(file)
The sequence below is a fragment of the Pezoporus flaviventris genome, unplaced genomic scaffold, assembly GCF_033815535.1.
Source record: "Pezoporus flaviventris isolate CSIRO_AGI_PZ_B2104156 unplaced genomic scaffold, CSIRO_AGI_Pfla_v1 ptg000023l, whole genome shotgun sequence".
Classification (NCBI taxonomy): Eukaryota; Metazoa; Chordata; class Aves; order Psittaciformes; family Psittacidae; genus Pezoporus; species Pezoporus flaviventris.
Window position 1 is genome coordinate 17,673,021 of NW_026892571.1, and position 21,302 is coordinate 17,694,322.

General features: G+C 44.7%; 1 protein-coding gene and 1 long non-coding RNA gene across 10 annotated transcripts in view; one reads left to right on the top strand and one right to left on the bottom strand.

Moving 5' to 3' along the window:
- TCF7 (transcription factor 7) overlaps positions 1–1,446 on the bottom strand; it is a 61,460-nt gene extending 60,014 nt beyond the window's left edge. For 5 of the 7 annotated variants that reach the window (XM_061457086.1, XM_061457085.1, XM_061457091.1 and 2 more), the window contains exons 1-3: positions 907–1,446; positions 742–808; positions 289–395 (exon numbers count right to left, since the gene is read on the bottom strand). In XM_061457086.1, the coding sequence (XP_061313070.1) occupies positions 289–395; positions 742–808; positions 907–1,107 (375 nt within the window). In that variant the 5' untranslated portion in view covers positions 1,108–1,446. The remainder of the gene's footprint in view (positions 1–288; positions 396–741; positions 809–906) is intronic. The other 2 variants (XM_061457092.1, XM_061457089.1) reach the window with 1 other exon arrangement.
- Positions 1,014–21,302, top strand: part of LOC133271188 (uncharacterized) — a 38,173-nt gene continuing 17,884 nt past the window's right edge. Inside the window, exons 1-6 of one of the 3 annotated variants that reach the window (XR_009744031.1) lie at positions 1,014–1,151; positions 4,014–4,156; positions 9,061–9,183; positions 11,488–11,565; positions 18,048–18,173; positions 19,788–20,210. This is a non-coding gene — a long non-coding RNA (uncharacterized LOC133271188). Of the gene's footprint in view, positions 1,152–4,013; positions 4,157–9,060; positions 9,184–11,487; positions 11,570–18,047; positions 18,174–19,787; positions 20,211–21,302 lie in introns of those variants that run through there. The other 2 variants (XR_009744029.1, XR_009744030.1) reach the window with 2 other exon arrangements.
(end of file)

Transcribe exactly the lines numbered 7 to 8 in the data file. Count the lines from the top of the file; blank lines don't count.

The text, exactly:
- TCF7 (transcription factor 7) overlaps positions 1–1,446 on the bottom strand; it is a 61,460-nt gene extending 60,014 nt beyond the window's left edge. For 5 of the 7 annotated variants that reach the window (XM_061457086.1, XM_061457085.1, XM_061457091.1 and 2 more), the window contains exons 1-3: positions 907–1,446; positions 742–808; positions 289–395 (exon numbers count right to left, since the gene is read on the bottom strand). In XM_061457086.1, the coding sequence (XP_061313070.1) occupies positions 289–395; positions 742–808; positions 907–1,107 (375 nt within the window). In that variant the 5' untranslated portion in view covers positions 1,108–1,446. The remainder of the gene's footprint in view (positions 1–288; positions 396–741; positions 809–906) is intronic. The other 2 variants (XM_061457092.1, XM_061457089.1) reach the window with 1 other exon arrangement.
- Positions 1,014–21,302, top strand: part of LOC133271188 (uncharacterized) — a 38,173-nt gene continuing 17,884 nt past the window's right edge. Inside the window, exons 1-6 of one of the 3 annotated variants that reach the window (XR_009744031.1) lie at positions 1,014–1,151; positions 4,014–4,156; positions 9,061–9,183; positions 11,488–11,565; positions 18,048–18,173; positions 19,788–20,210. This is a non-coding gene — a long non-coding RNA (uncharacterized LOC133271188). Of the gene's footprint in view, positions 1,152–4,013; positions 4,157–9,060; positions 9,184–11,487; positions 11,570–18,047; positions 18,174–19,787; positions 20,211–21,302 lie in introns of those variants that run through there. The other 2 variants (XR_009744029.1, XR_009744030.1) reach the window with 2 other exon arrangements.